—Barbie Garayúa-Tudryn, elementary school counselor and TT Advisory Board member

Home Visit Checklist:

Before

  • Participate in home-visit training.
  • Call each student’s home, and explain the purpose of the visit.
  • Schedule the visit.
  • Determine if a translator is needed. The student should not serve as a translator.
  • Confirm the day before or the day of the home visit.
  • Before the visit, reflect on the reason you’re there in the first place: to build a relationship with the family and collaborate with them for the well-being of the child.

 

During

  • The visit should be 20-30 minutes long.
  • Bring a partner.
  • Get to know the family. Find out if they have other children in school.
  • Talk about the family’s hopes for their students and share yours.
  • Avoid taking notes or bringing paperwork, which can make families feel as if they are being evaluated and can cause nervousness and disengagement.
  • If you need to share paperwork, wait 20-30 minutes before delivering it or plan to send it at a later date.
  • Ask the family what they need from you, and make a plan to connect again in the future.

 

After

  • Make a phone call or send a text or note thanking the parents or guardians for the meeting.
  • Invite the family to an upcoming event.
  • Document the visit, and share takeaways with appropriate stakeholders.
  • Follow up with any resource needs that came up during the visit.

To learn more, read “Meet the Family” and watch our on-demand webinar Equity Matters: Engaging Families Through Home Visits.

Critical Training Elements for Administrators

Training and preparing for a home visit can be as important as the visit itself. Consider these pointers from the experts when designing professional development for your home-visit program.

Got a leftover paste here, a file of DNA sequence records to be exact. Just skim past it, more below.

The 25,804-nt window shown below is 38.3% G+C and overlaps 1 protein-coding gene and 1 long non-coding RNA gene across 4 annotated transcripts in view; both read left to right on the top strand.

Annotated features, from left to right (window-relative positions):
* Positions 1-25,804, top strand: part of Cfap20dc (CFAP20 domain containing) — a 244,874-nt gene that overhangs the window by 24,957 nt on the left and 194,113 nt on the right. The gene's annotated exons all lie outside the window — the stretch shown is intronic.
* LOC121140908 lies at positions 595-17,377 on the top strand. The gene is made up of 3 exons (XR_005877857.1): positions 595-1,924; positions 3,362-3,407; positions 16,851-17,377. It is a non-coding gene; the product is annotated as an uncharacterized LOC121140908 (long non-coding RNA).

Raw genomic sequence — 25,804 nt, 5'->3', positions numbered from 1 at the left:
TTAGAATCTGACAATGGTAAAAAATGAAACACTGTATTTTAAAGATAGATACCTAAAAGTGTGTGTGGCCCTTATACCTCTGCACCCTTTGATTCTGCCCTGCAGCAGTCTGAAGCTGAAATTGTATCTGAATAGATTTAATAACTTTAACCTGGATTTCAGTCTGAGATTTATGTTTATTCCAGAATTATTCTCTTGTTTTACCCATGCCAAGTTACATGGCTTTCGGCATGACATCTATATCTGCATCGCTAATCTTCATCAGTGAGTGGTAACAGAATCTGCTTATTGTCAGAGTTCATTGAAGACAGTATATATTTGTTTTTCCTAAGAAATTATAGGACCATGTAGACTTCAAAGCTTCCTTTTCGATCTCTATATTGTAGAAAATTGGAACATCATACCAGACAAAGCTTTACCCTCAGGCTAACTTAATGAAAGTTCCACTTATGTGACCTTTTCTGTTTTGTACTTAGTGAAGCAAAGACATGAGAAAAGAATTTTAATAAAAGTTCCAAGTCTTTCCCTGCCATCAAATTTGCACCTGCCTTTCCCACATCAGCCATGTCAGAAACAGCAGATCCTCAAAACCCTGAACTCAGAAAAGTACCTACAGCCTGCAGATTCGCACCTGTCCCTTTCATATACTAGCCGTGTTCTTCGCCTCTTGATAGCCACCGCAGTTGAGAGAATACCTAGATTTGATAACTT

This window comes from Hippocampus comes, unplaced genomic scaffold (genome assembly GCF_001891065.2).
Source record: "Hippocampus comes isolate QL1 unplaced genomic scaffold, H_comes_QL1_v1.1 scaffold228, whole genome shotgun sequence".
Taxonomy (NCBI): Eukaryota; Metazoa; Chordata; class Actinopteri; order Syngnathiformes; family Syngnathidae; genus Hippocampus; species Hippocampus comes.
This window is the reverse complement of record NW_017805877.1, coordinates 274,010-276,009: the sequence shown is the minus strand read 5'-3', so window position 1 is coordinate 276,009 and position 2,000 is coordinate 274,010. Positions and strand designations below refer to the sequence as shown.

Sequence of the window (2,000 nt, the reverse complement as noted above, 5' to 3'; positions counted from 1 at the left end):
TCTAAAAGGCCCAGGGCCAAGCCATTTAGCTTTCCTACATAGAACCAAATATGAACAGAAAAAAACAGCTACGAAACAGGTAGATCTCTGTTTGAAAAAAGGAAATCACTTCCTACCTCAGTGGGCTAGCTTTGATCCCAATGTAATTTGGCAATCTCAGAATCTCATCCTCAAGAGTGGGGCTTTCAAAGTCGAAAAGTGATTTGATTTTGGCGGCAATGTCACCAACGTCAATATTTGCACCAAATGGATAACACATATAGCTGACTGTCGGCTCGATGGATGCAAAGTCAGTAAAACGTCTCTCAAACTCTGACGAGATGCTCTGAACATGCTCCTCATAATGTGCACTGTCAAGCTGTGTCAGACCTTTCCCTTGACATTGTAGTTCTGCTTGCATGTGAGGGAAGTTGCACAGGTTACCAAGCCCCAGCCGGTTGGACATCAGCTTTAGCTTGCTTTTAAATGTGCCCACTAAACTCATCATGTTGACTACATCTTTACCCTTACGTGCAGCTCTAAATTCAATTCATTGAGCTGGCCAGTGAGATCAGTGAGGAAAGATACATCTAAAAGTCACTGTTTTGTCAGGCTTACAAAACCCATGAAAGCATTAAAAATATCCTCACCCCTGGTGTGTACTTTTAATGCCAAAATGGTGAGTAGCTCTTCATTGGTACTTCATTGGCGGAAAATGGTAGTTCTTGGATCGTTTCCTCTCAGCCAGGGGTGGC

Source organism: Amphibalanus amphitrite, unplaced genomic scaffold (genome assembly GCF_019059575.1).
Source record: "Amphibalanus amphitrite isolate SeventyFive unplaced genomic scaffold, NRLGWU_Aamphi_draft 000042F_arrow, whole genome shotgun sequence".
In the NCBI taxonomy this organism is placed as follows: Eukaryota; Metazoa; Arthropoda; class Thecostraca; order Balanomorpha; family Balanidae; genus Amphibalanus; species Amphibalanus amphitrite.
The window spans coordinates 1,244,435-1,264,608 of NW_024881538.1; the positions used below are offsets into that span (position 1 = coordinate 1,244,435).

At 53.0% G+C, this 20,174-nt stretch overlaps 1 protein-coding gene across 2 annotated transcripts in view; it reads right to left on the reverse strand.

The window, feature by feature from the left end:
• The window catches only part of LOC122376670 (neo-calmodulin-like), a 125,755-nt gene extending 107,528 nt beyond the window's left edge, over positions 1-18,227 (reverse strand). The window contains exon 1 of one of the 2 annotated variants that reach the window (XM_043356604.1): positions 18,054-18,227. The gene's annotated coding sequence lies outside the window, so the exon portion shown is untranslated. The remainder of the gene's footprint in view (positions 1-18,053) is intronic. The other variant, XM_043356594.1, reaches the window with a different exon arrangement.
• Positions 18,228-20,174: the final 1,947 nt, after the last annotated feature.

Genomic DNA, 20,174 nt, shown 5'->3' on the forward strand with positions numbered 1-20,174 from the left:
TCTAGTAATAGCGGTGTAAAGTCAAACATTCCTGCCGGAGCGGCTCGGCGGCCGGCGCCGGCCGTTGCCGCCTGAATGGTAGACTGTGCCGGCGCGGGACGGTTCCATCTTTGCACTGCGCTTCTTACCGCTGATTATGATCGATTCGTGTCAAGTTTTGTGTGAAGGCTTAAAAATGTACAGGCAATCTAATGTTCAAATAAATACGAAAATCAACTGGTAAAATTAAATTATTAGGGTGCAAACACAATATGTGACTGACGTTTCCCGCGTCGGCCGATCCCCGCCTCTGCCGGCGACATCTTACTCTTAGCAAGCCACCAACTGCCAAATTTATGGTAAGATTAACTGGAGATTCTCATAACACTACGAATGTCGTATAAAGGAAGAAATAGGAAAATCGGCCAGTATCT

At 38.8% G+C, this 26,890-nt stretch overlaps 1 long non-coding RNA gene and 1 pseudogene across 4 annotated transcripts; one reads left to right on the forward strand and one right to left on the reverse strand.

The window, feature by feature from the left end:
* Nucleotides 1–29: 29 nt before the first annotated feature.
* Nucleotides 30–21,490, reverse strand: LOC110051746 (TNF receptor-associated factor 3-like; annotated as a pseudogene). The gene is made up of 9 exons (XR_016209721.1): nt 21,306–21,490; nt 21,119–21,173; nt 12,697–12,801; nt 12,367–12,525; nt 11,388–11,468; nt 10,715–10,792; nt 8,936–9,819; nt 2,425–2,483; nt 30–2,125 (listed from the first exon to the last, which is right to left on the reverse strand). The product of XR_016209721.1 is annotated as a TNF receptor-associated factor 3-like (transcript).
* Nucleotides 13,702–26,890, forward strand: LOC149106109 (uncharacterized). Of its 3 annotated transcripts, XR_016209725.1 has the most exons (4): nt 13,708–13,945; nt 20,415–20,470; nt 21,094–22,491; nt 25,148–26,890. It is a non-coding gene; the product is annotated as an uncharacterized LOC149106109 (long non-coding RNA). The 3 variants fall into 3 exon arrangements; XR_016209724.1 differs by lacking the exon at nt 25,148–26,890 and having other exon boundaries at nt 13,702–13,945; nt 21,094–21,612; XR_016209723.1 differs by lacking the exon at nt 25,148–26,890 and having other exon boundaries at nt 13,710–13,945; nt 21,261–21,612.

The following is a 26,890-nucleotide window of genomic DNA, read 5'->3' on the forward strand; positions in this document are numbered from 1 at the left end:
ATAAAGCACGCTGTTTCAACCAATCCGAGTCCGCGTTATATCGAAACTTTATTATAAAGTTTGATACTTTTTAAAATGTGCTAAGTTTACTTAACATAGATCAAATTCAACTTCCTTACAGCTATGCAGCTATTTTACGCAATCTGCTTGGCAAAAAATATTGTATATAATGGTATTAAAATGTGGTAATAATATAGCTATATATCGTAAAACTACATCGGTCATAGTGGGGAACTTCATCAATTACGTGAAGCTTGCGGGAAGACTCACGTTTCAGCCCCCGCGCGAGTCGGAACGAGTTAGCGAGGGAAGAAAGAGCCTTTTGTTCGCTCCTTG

• Review logistics, such as how to make contact, how and when to schedule visits, whether and how to record discussions with families, and what to do with the documentation and data.
     
  • Remind teachers to leave assumptions behind and keep an open mind regarding each family, their culture and their values.
     
  • Address implicit bias and the impact it can have on what educators or families will perceive during the home visit. To learn more about implicit bias, view our on-demand webinar Equity Matters: Confronting Implicit Bias.
     
  • Some prior knowledge is essential, such as whether a translator will be necessary (it is not appropriate to use the student as a translator), whether the family has access to a working phone or if the child lives between two households.
     
  • Coach teachers to establish the purpose for the visit ahead of time. Goals should focus on getting to know the child as a learner and setting the stage for partnership, not on problematic behavior or performance.
     
  • Model how to talk about both the student and the family. Some families may have significant needs. Connecting them to resources can benefit their child’s learning.

For more information, explore the work of The Parent Teacher Home Visit Project and the Family and Community Engagement Team at Denver Public Schools.